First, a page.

Nutrition guidance for heart failure patients is minimal, in contrast with other serious clinical cardiovascular conditions and their predisposing risk factors. Patients, families, and care providers alike seek well-integrated, robust information that accounts for specific therapeutic needs at various stages of disease, but also places them in a complete dietary context. Overall, there is a dearth of both observational and mechanistic studies related to nutrition in adult and pediatric HF patients at all stages of the disease. Thus more information is needed in various HF patient populations regarding dietary macronutrient composition, overall dietary patterns (such as the DASH diet), and the appropriate use of dietary supplements. Information particularly is needed regarding appropriate weight loss modalities for HF patients who are obese or overweight. Conversely, research is needed to better understand energy balance and nutrient metabolism and requirements in children with heart failure, who often have suboptimal growth and development patterns. Better data also are needed regarding the effects of heart failure medications on nutrient requirements and nutrient metabolism, as well as the impact of dietary modification on medication regimens. Given recent recommendations that most HF patients should engage in therapeutic exercise regimens, a better understanding is needed of the role of nutrition in exercise tolerance. For example, glycogen-sparing diets may be able to enhance exercise capacity in HF, but have not been tested widely in different patient subgroups, such as those with concurrent diabetes. Most striking, there is no evidence base at all for sodium intake recommendations for various subgroups of heart failure patients.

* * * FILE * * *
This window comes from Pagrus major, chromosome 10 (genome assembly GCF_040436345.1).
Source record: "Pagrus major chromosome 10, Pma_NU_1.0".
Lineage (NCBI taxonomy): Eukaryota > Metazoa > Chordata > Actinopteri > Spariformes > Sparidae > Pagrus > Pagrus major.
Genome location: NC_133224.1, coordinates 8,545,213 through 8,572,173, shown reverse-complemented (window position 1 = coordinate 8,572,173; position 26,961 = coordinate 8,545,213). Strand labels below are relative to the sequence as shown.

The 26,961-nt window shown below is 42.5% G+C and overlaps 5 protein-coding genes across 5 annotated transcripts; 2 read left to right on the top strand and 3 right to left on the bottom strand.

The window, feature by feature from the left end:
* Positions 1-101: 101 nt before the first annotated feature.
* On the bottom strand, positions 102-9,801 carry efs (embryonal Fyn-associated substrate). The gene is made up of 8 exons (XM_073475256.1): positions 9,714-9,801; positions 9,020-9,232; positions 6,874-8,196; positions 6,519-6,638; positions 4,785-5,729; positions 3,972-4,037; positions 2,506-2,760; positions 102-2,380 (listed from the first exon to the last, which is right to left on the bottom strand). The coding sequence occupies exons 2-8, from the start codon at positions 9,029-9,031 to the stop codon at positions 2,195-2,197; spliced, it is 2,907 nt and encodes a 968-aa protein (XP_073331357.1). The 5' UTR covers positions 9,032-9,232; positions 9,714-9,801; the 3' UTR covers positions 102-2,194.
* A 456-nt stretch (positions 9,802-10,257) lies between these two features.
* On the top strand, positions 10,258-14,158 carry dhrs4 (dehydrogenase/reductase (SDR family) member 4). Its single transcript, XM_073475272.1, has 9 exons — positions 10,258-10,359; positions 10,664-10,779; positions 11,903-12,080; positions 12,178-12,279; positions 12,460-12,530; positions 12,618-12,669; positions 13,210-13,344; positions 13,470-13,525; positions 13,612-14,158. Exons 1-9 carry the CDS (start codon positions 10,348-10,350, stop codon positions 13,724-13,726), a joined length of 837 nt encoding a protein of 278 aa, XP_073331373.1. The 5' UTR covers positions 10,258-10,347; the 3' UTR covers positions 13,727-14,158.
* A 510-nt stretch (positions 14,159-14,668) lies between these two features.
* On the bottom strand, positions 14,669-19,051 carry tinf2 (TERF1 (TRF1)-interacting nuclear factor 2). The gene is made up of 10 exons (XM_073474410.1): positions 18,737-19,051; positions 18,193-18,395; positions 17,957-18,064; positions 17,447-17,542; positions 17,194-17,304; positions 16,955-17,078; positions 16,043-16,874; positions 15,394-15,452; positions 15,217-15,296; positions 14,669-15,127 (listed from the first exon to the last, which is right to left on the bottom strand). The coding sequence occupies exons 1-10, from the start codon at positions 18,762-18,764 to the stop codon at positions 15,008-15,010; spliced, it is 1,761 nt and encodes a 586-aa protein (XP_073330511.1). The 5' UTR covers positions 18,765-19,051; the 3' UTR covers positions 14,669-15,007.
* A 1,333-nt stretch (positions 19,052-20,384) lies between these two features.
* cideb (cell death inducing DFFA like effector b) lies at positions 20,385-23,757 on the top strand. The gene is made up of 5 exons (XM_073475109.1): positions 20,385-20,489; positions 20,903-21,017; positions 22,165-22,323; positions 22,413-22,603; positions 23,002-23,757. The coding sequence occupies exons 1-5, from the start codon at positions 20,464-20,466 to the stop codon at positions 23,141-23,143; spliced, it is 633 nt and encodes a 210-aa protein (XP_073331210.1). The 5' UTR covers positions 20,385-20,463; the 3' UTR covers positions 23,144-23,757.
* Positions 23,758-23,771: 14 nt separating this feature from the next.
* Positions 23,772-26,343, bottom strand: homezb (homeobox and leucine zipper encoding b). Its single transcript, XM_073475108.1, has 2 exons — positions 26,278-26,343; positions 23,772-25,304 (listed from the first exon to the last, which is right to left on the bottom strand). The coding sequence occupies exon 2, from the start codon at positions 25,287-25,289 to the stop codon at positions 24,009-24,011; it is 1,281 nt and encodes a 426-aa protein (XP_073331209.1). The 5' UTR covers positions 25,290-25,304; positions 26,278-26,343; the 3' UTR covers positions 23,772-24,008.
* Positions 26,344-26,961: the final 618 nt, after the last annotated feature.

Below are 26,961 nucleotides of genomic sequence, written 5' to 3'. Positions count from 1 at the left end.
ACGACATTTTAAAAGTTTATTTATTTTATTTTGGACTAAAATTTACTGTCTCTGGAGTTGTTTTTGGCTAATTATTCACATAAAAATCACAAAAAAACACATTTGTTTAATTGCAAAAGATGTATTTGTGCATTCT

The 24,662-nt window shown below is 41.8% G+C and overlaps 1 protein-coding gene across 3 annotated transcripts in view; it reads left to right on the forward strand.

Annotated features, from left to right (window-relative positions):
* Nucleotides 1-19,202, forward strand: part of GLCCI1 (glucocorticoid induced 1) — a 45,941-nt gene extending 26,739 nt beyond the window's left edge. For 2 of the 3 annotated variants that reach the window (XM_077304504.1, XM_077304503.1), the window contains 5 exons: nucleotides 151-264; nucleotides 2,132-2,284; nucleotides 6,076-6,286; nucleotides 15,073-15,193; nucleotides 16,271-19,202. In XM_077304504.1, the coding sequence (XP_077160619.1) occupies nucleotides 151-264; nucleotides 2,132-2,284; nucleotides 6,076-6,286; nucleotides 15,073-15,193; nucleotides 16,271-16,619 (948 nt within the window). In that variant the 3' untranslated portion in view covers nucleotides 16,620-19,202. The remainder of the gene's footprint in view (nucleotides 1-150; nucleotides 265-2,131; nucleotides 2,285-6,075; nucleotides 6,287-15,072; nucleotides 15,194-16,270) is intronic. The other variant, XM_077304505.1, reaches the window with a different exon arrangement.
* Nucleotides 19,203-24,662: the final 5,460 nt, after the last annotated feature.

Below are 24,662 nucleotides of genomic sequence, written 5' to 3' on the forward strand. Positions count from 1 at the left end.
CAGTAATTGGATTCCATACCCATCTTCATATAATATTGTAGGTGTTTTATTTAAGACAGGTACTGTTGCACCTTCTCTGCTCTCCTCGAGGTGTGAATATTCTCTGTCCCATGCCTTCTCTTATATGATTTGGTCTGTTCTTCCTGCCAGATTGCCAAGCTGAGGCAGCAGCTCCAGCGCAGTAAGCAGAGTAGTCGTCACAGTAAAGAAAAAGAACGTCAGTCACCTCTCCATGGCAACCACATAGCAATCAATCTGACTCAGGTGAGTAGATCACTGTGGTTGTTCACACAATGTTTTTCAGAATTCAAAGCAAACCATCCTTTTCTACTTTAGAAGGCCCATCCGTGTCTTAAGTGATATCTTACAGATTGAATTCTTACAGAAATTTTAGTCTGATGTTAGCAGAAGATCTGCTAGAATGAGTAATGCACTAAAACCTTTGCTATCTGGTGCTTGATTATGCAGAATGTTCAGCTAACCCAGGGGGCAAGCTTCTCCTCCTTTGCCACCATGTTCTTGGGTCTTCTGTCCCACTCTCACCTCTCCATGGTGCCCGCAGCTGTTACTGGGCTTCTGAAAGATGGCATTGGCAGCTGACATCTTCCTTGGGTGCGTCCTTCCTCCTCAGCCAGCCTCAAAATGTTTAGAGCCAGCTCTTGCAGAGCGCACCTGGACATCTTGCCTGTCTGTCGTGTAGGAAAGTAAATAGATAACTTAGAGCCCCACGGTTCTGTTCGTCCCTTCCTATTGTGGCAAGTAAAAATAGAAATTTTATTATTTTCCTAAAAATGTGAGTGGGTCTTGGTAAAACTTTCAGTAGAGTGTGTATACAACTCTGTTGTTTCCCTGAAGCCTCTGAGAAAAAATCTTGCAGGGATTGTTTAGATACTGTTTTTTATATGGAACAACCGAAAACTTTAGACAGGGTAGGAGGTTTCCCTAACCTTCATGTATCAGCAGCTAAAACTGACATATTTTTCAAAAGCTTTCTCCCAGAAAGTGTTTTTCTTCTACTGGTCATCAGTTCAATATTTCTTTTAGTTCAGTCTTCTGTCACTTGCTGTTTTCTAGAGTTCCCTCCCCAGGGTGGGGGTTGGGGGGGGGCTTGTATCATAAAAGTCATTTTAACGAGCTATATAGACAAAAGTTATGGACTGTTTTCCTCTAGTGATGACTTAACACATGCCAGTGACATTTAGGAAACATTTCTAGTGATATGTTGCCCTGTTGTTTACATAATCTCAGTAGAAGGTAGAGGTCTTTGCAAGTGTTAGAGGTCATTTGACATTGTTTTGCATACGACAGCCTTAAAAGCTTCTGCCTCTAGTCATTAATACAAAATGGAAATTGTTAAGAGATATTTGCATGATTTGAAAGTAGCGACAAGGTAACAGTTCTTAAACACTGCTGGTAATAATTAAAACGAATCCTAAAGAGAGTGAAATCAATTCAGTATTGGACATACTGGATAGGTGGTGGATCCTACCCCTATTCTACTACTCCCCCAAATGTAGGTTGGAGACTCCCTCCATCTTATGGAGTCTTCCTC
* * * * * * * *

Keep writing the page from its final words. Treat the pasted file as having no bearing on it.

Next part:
Advanced-stage HF patients, regardless of the original cause of disease, have unique nutritional problems that to date have been only minimally addressed. These patients typically are suffering from severe nutritional debilitation, including loss of lean body mass and energy and micronutrient reserves. Nutritional concerns among patients receiving left ventricular assist devices include a high frequency of impaired gastrointestinal function and poor nutrient absorption. Similarly, the optimal nutritional management of cardiac transplant patients is not well developed; problems include pre-transplant debilitation and post-transplant drug-nutrient interactions, which can lead to obesity, hyperhomocysteinemia, and hyperlipidemia. Better approaches are needed for characterizing nutritional status and managing nutritional support in such patients. There also is a need for a more precise definition of cardiac cachexia (based on objective endpoints), as well as research to evaluate the causes of this condition, its effects on whole body metabolism and cardiac function, and potentially useful treatments.